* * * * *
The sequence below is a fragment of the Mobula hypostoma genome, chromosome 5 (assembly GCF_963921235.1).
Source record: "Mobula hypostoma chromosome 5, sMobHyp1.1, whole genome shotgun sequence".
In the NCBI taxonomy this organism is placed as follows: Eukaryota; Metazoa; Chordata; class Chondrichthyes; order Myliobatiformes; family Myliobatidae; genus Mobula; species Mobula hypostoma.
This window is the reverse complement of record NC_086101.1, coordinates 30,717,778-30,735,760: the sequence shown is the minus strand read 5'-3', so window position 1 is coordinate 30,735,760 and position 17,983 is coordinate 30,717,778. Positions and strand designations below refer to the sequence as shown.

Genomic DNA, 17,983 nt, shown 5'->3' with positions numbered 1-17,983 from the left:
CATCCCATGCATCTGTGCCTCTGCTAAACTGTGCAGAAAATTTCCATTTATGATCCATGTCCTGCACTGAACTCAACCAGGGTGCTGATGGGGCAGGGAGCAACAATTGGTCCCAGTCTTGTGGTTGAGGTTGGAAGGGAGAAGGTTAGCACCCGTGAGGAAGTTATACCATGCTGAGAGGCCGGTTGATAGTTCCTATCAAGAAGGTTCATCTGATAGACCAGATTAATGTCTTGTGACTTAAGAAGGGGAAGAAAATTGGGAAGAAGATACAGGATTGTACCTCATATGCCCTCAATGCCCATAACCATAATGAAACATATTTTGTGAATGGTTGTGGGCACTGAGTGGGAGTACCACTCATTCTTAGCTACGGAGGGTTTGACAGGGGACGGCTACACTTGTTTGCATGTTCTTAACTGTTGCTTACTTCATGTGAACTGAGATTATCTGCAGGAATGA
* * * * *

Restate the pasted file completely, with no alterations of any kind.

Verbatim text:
The sequence below is a fragment of the Mobula hypostoma genome, chromosome 5 (assembly GCF_963921235.1).
Source record: "Mobula hypostoma chromosome 5, sMobHyp1.1, whole genome shotgun sequence".
In the NCBI taxonomy this organism is placed as follows: Eukaryota; Metazoa; Chordata; class Chondrichthyes; order Myliobatiformes; family Myliobatidae; genus Mobula; species Mobula hypostoma.
This window is the reverse complement of record NC_086101.1, coordinates 30,717,778-30,735,760: the sequence shown is the minus strand read 5'-3', so window position 1 is coordinate 30,735,760 and position 17,983 is coordinate 30,717,778. Positions and strand designations below refer to the sequence as shown.

Genomic DNA, 17,983 nt, shown 5'->3' with positions numbered 1-17,983 from the left:
CATCCCATGCATCTGTGCCTCTGCTAAACTGTGCAGAAAATTTCCATTTATGATCCATGTCCTGCACTGAACTCAACCAGGGTGCTGATGGGGCAGGGAGCAACAATTGGTCCCAGTCTTGTGGTTGAGGTTGGAAGGGAGAAGGTTAGCACCCGTGAGGAAGTTATACCATGCTGAGAGGCCGGTTGATAGTTCCTATCAAGAAGGTTCATCTGATAGACCAGATTAATGTCTTGTGACTTAAGAAGGGGAAGAAAATTGGGAAGAAGATACAGGATTGTACCTCATATGCCCTCAATGCCCATAACCATAATGAAACATATTTTGTGAATGGTTGTGGGCACTGAGTGGGAGTACCACTCATTCTTAGCTACGGAGGGTTTGACAGGGGACGGCTACACTTGTTTGCATGTTCTTAACTGTTGCTTACTTCATGTGAACTGAGATTATCTGCAGGAATGA